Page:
Translating Basic Science into Products and the Role of Diversity in Making that Happen
Joseph DeSimone, PhD, Director, Frank Hawkins Kenan Institute of Private Enterprise; Chancellor's Eminent Professor of Chemistry, UNC
Those of us who participate in convergence science know how extensive and difficult the challenges are to executing it. Beyond pursuing scientific problems through research, we are faced with questions about advocacy, public policy changes, restructuring funding systems, peer review and tenure issues, and other administrative—and crucially important—questions about the structures in which we operate as academic scientists. These questions are vast and aren't associated with any discipline in particular, and I believe the approach to addressing them would be best informed by joining a diverse range of perspectives.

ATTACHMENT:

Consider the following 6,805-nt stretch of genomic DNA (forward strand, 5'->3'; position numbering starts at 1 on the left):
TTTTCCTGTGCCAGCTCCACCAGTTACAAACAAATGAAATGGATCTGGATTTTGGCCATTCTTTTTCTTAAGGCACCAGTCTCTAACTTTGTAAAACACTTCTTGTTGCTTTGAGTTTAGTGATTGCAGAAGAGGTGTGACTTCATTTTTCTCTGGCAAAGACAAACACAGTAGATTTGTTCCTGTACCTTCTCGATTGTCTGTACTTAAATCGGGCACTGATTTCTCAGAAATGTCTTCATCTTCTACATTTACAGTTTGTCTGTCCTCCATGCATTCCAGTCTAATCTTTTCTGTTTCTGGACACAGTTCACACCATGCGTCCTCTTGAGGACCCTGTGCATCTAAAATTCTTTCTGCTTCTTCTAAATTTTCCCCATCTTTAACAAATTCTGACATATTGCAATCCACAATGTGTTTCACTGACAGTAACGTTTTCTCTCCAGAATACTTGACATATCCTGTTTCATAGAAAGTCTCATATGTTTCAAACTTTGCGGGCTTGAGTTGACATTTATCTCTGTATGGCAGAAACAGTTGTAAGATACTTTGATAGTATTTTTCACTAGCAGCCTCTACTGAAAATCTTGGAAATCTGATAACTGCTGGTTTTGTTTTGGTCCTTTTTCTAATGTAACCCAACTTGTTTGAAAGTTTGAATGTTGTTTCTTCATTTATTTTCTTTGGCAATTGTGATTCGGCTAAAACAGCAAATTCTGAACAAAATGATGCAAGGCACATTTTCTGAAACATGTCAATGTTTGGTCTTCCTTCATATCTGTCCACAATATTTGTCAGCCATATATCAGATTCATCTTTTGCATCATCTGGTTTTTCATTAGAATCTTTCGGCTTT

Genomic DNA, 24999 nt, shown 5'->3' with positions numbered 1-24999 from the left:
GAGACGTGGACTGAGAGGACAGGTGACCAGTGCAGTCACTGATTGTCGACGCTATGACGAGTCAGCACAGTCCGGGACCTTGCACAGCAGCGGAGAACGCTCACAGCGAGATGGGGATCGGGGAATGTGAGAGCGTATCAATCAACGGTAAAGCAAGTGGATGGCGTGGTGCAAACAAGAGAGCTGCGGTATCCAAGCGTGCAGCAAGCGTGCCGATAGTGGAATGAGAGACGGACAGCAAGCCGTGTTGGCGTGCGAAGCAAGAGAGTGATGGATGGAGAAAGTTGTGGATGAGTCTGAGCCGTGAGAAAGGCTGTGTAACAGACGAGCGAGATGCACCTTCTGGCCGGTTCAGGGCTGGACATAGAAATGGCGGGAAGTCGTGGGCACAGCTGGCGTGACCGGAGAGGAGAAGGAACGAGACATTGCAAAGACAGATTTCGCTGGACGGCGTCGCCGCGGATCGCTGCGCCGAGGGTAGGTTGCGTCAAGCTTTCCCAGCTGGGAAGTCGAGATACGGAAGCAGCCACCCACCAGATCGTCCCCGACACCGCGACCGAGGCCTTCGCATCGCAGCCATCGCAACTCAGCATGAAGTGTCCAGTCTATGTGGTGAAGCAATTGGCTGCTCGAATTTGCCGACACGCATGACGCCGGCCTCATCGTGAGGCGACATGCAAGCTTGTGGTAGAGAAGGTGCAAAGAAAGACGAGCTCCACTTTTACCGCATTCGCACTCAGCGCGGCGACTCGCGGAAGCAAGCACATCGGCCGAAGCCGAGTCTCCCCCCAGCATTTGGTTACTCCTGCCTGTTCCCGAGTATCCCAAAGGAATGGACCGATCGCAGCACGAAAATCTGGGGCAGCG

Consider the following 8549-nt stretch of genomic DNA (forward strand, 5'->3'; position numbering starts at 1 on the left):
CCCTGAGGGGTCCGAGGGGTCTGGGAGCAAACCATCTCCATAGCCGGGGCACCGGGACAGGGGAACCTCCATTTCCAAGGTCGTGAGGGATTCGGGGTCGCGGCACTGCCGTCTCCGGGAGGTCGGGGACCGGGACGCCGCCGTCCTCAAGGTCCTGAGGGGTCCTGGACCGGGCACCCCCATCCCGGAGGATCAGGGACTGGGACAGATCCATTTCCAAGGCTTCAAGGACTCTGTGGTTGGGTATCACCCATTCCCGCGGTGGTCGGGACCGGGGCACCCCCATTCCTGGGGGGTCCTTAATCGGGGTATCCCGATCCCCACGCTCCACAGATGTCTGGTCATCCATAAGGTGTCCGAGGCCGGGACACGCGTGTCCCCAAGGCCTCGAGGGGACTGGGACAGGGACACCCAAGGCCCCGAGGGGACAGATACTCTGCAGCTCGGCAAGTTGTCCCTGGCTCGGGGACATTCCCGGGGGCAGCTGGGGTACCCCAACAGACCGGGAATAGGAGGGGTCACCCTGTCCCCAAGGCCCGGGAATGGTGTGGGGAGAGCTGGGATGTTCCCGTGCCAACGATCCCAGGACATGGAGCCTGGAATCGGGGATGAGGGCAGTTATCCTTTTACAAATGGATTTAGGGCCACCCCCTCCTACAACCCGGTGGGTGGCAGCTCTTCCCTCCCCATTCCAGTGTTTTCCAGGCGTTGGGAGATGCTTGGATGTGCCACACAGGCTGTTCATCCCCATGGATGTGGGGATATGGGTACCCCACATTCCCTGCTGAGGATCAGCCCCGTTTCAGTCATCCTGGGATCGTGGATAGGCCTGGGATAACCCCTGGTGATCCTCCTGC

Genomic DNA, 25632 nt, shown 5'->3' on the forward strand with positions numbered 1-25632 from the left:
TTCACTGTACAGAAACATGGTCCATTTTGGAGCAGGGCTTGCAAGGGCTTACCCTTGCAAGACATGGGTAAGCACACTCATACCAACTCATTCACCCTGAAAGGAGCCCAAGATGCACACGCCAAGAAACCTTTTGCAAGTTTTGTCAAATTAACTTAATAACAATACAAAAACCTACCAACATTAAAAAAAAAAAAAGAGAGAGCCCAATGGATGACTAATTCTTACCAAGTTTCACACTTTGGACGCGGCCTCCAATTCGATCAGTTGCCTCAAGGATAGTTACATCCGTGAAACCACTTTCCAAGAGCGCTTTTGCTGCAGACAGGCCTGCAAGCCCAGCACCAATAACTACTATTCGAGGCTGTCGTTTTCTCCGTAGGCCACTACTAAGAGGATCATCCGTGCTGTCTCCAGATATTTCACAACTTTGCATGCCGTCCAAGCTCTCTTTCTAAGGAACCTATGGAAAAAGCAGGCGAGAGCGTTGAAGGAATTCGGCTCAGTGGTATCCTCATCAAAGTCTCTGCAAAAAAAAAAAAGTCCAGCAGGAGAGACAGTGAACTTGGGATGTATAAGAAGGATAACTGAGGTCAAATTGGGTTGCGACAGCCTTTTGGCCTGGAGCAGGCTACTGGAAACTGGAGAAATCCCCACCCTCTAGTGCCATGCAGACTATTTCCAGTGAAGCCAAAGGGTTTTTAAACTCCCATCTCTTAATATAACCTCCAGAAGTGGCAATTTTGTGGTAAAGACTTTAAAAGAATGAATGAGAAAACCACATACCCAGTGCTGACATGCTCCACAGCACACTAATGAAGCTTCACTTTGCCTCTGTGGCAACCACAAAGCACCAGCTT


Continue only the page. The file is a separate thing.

As scientists, we may be doing ourselves a disservice by not being more deliberate in drawing others who are not scientists into our conversations about convergence. Indeed, when solving scientific problems, I have found in my career that the best, most innovative solutions arise from diverse teams composed of talented individuals with different backgrounds, experiences, and expertise. In this context, I will share my perspective about how diversity should be considered for our ongoing dialogue about convergence science in the 21st century.